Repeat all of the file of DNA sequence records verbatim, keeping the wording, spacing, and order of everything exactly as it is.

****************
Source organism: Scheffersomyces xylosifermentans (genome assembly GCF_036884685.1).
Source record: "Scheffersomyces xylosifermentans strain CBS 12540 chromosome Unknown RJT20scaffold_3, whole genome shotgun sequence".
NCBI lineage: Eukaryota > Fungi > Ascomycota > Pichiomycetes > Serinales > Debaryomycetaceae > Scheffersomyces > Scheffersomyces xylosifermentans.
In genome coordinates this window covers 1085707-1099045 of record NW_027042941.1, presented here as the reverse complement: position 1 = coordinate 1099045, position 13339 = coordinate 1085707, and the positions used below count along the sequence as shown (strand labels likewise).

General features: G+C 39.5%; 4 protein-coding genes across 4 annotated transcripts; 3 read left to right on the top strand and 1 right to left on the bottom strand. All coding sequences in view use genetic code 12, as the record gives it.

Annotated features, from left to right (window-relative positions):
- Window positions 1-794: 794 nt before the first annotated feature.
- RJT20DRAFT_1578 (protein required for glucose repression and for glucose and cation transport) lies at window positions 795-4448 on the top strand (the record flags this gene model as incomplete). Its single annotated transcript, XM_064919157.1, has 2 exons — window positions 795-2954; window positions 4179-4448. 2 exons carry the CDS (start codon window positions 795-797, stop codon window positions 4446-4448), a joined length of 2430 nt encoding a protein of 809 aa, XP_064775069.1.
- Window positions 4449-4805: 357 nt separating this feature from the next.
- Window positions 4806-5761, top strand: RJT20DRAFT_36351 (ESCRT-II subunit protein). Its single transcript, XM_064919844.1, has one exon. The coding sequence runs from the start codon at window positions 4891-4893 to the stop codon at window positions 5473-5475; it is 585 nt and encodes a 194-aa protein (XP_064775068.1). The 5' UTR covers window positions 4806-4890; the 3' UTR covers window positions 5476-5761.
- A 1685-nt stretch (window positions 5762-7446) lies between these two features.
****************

Source organism: Scheffersomyces xylosifermentans (genome assembly GCF_036884685.1).
Source record: "Scheffersomyces xylosifermentans strain CBS 12540 chromosome Unknown RJT20scaffold_3, whole genome shotgun sequence".
NCBI lineage: Eukaryota > Fungi > Ascomycota > Pichiomycetes > Serinales > Debaryomycetaceae > Scheffersomyces > Scheffersomyces xylosifermentans.
In genome coordinates this window covers 1085707-1099045 of record NW_027042941.1, presented here as the reverse complement: position 1 = coordinate 1099045, position 13339 = coordinate 1085707, and the positions used below count along the sequence as shown (strand labels likewise).

General features: G+C 39.5%; 4 protein-coding genes across 4 annotated transcripts; 3 read left to right on the top strand and 1 right to left on the bottom strand. All coding sequences in view use genetic code 12, as the record gives it.

Annotated features, from left to right (window-relative positions):
- Window positions 1-794: 794 nt before the first annotated feature.
- RJT20DRAFT_1578 (protein required for glucose repression and for glucose and cation transport) lies at window positions 795-4448 on the top strand (the record flags this gene model as incomplete). Its single annotated transcript, XM_064919157.1, has 2 exons — window positions 795-2954; window positions 4179-4448. 2 exons carry the CDS (start codon window positions 795-797, stop codon window positions 4446-4448), a joined length of 2430 nt encoding a protein of 809 aa, XP_064775069.1.
- Window positions 4449-4805: 357 nt separating this feature from the next.
- Window positions 4806-5761, top strand: RJT20DRAFT_36351 (ESCRT-II subunit protein). Its single transcript, XM_064919844.1, has one exon. The coding sequence runs from the start codon at window positions 4891-4893 to the stop codon at window positions 5473-5475; it is 585 nt and encodes a 194-aa protein (XP_064775068.1). The 5' UTR covers window positions 4806-4890; the 3' UTR covers window positions 5476-5761.
- A 1685-nt stretch (window positions 5762-7446) lies between these two features.